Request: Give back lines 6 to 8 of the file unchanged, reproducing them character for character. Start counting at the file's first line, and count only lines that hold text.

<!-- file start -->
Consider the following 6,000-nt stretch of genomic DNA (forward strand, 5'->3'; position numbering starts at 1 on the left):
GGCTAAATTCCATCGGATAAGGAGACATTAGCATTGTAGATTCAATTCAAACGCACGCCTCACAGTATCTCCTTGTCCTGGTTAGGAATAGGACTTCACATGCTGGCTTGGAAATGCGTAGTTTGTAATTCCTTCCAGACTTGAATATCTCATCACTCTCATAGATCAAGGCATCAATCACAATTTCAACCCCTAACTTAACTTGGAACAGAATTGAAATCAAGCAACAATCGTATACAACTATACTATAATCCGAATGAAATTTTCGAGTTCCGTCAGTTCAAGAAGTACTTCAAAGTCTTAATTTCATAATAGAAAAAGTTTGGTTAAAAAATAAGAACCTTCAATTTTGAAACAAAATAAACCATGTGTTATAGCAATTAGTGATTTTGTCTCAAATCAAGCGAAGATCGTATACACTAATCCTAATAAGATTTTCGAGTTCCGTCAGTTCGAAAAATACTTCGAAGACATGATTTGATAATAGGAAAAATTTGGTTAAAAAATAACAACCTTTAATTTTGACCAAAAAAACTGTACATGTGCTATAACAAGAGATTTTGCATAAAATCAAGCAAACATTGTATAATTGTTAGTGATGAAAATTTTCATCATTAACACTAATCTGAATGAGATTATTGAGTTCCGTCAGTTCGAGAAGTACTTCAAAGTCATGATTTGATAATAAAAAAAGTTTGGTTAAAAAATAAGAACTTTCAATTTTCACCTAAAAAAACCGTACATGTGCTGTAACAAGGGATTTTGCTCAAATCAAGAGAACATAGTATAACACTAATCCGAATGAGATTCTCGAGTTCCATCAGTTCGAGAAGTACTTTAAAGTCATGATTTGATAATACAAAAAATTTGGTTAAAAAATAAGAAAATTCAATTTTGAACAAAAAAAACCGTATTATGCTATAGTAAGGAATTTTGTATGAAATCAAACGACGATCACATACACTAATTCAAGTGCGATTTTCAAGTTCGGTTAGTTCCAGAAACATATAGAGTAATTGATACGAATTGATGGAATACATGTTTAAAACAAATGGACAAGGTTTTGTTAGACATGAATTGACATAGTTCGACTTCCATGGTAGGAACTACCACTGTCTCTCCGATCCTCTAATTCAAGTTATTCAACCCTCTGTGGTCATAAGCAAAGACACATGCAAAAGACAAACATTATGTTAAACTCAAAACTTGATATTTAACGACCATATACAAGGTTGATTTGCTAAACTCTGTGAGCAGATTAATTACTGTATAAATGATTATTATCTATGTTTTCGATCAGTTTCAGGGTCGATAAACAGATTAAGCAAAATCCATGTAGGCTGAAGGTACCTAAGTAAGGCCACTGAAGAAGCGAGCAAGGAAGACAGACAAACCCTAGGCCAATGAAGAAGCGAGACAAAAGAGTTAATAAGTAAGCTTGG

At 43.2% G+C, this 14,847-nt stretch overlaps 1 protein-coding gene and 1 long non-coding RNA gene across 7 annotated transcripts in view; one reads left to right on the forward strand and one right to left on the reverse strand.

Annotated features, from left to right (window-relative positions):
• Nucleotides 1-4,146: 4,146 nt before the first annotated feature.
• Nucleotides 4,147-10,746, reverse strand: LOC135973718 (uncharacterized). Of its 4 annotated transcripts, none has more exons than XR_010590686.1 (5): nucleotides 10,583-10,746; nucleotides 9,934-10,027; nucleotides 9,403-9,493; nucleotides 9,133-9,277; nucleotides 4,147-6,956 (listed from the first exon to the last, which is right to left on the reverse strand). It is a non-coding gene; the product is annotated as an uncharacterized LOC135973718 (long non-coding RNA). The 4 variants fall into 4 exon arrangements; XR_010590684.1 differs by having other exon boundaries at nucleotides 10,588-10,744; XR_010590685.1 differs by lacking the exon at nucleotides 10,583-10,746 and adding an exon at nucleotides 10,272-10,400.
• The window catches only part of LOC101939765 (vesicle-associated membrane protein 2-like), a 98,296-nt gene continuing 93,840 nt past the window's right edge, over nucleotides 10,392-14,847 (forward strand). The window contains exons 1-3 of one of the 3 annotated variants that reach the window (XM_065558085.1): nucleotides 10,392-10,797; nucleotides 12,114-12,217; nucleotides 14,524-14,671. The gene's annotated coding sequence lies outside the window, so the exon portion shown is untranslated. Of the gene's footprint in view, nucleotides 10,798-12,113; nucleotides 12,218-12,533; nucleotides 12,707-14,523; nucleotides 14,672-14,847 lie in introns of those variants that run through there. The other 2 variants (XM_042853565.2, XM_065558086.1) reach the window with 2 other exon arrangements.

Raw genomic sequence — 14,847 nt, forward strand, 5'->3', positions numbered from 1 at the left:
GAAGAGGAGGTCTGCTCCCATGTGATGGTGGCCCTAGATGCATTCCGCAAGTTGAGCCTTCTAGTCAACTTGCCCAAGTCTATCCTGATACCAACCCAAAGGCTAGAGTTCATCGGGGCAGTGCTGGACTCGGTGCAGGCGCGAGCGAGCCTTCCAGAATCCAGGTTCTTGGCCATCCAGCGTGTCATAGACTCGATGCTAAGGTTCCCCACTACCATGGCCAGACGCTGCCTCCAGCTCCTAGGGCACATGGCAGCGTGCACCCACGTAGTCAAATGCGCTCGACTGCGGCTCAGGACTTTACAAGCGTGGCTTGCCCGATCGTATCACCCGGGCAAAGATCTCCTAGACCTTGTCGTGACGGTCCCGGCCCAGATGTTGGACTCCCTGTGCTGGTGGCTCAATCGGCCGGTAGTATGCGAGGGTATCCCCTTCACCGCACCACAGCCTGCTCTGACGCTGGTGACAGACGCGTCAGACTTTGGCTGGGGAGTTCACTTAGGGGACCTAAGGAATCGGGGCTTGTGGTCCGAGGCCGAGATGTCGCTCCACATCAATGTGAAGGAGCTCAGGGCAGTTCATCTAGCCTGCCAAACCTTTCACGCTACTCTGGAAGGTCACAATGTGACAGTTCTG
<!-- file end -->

• Nucleotides 4,147-10,746, reverse strand: LOC135973718 (uncharacterized). Of its 4 annotated transcripts, none has more exons than XR_010590686.1 (5): nucleotides 10,583-10,746; nucleotides 9,934-10,027; nucleotides 9,403-9,493; nucleotides 9,133-9,277; nucleotides 4,147-6,956 (listed from the first exon to the last, which is right to left on the reverse strand). It is a non-coding gene; the product is annotated as an uncharacterized LOC135973718 (long non-coding RNA). The 4 variants fall into 4 exon arrangements; XR_010590684.1 differs by having other exon boundaries at nucleotides 10,588-10,744; XR_010590685.1 differs by lacking the exon at nucleotides 10,583-10,746 and adding an exon at nucleotides 10,272-10,400.
• The window catches only part of LOC101939765 (vesicle-associated membrane protein 2-like), a 98,296-nt gene continuing 93,840 nt past the window's right edge, over nucleotides 10,392-14,847 (forward strand). The window contains exons 1-3 of one of the 3 annotated variants that reach the window (XM_065558085.1): nucleotides 10,392-10,797; nucleotides 12,114-12,217; nucleotides 14,524-14,671. The gene's annotated coding sequence lies outside the window, so the exon portion shown is untranslated. Of the gene's footprint in view, nucleotides 10,798-12,113; nucleotides 12,218-12,533; nucleotides 12,707-14,523; nucleotides 14,672-14,847 lie in introns of those variants that run through there. The other 2 variants (XM_042853565.2, XM_065558086.1) reach the window with 2 other exon arrangements.

Raw genomic sequence — 14,847 nt, forward strand, 5'->3', positions numbered from 1 at the left: